Ben & Jerry's boycott
On Wednesday, 90 Knesset members from all parties signed a letter urging Unilever, which owns Ben & Jerry's, to reverse the ice cream giant's decision not to sell its goods in Israeli settlements.
After pressure from pro-Palestinian groups over its business in Israel and Jewish settlements in the West Bank, which has been handled through a licensee partner since 1987, the Ben & Jerry's ice cream brand - which was acquired by Unilever in 2000 in a deal that allowed it to operate with more autonomy than other subsidiaries - made its decision.
Israeli settlements on Palestinian property are considered unlawful by the majority of countries. This is something Israel denies.
"Nearly every member of the Israeli parliament, from every political party, has signed this letter," according to the letter spearheaded by Yesh Atid MK Merav Ben-Ari.
"From the left to the right, religious and secular, Druze and Jewish, men and women. We stand together against the outrageous decision made last week by Ben & Jerry's Global, a company owned by Unilever International.
The Knesset members wrote, "This is disgraceful, abusive behavior, and above all, a choice that excludes vast portions of the very public that Ben & Jerry's world management apparently aspires to assist." They were referring to Palestinians employed by the company's West Bank distributor.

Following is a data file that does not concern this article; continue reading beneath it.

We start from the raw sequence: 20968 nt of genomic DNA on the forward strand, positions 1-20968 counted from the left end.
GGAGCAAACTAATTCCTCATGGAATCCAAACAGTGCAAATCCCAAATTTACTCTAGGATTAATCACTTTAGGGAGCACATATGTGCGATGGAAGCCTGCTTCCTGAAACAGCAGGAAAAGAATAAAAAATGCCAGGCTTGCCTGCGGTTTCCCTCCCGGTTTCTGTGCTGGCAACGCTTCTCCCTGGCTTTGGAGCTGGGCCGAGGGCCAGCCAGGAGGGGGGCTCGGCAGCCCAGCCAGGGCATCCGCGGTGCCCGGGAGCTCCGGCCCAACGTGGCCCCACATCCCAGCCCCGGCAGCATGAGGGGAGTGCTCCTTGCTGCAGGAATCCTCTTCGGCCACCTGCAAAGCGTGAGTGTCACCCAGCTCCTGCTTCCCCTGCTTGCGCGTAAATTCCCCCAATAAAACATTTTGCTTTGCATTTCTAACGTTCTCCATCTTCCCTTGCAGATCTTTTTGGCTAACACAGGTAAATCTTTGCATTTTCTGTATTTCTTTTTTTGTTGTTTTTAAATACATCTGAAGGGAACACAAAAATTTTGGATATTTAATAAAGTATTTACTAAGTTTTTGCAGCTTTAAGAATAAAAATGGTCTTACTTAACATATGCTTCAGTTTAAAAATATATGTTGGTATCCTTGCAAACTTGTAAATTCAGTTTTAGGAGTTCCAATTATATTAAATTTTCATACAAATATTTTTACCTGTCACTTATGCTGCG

Hundreds of Israeli laborers who work at two of the sites are also harmed.
"This decision is in violation of Israeli legislation, including the Prohibition of Discrimination in Products and the Ban on Boycotting Israeli Territories," the letter stated, requesting the corporation to reconsider its decision.
"The Israeli legislature's cross-party cooperation demonstrates how morally warped Univlever's decision is," MK Ben-Ari remarked. "We will not allow such meddling in state laws, which damages hundreds of Israeli workers and hundreds of thousands of Israelis, including Jews and Arabs."